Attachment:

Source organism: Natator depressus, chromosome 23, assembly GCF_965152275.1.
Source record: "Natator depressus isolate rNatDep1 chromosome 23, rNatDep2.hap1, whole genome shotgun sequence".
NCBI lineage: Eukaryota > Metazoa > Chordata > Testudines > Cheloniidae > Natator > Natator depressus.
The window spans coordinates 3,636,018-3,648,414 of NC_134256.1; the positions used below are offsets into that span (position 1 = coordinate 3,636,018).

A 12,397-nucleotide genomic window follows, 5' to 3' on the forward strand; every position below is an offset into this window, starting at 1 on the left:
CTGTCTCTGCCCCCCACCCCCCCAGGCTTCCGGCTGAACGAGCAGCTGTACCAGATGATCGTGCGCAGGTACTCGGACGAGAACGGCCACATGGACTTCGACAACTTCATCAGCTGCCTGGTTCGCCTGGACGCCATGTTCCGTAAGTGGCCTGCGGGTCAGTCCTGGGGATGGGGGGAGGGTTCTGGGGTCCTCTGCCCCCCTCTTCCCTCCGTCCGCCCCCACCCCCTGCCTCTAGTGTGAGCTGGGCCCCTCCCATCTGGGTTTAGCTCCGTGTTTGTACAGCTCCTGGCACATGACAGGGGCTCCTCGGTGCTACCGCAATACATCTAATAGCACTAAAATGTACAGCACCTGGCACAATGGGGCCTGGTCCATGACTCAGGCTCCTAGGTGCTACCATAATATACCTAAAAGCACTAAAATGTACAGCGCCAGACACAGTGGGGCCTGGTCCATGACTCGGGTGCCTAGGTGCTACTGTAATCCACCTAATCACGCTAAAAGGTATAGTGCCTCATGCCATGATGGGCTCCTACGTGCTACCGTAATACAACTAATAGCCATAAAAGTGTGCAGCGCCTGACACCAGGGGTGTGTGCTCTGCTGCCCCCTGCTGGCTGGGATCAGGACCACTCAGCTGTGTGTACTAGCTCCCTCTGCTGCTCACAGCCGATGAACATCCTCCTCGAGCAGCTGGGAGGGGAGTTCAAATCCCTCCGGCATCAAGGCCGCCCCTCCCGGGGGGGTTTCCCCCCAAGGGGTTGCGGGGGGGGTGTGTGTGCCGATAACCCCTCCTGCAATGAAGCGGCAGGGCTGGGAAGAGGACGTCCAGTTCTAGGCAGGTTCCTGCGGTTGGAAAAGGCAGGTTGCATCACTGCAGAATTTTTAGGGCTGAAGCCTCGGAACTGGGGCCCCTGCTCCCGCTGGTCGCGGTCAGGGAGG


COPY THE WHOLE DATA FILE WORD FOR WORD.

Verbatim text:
Source organism: Natator depressus, chromosome 23, assembly GCF_965152275.1.
Source record: "Natator depressus isolate rNatDep1 chromosome 23, rNatDep2.hap1, whole genome shotgun sequence".
NCBI lineage: Eukaryota > Metazoa > Chordata > Testudines > Cheloniidae > Natator > Natator depressus.
The window spans coordinates 3,636,018-3,648,414 of NC_134256.1; the positions used below are offsets into that span (position 1 = coordinate 3,636,018).

A 12,397-nucleotide genomic window follows, 5' to 3' on the forward strand; every position below is an offset into this window, starting at 1 on the left:
CTGTCTCTGCCCCCCACCCCCCCAGGCTTCCGGCTGAACGAGCAGCTGTACCAGATGATCGTGCGCAGGTACTCGGACGAGAACGGCCACATGGACTTCGACAACTTCATCAGCTGCCTGGTTCGCCTGGACGCCATGTTCCGTAAGTGGCCTGCGGGTCAGTCCTGGGGATGGGGGGAGGGTTCTGGGGTCCTCTGCCCCCCTCTTCCCTCCGTCCGCCCCCACCCCCTGCCTCTAGTGTGAGCTGGGCCCCTCCCATCTGGGTTTAGCTCCGTGTTTGTACAGCTCCTGGCACATGACAGGGGCTCCTCGGTGCTACCGCAATACATCTAATAGCACTAAAATGTACAGCACCTGGCACAATGGGGCCTGGTCCATGACTCAGGCTCCTAGGTGCTACCATAATATACCTAAAAGCACTAAAATGTACAGCGCCAGACACAGTGGGGCCTGGTCCATGACTCGGGTGCCTAGGTGCTACTGTAATCCACCTAATCACGCTAAAAGGTATAGTGCCTCATGCCATGATGGGCTCCTACGTGCTACCGTAATACAACTAATAGCCATAAAAGTGTGCAGCGCCTGACACCAGGGGTGTGTGCTCTGCTGCCCCCTGCTGGCTGGGATCAGGACCACTCAGCTGTGTGTACTAGCTCCCTCTGCTGCTCACAGCCGATGAACATCCTCCTCGAGCAGCTGGGAGGGGAGTTCAAATCCCTCCGGCATCAAGGCCGCCCCTCCCGGGGGGGTTTCCCCCCAAGGGGTTGCGGGGGGGGTGTGTGTGCCGATAACCCCTCCTGCAATGAAGCGGCAGGGCTGGGAAGAGGACGTCCAGTTCTAGGCAGGTTCCTGCGGTTGGAAAAGGCAGGTTGCATCACTGCAGAATTTTTAGGGCTGAAGCCTCGGAACTGGGGCCCCTGCTCCCGCTGGTCGCGGTCAGGGAGG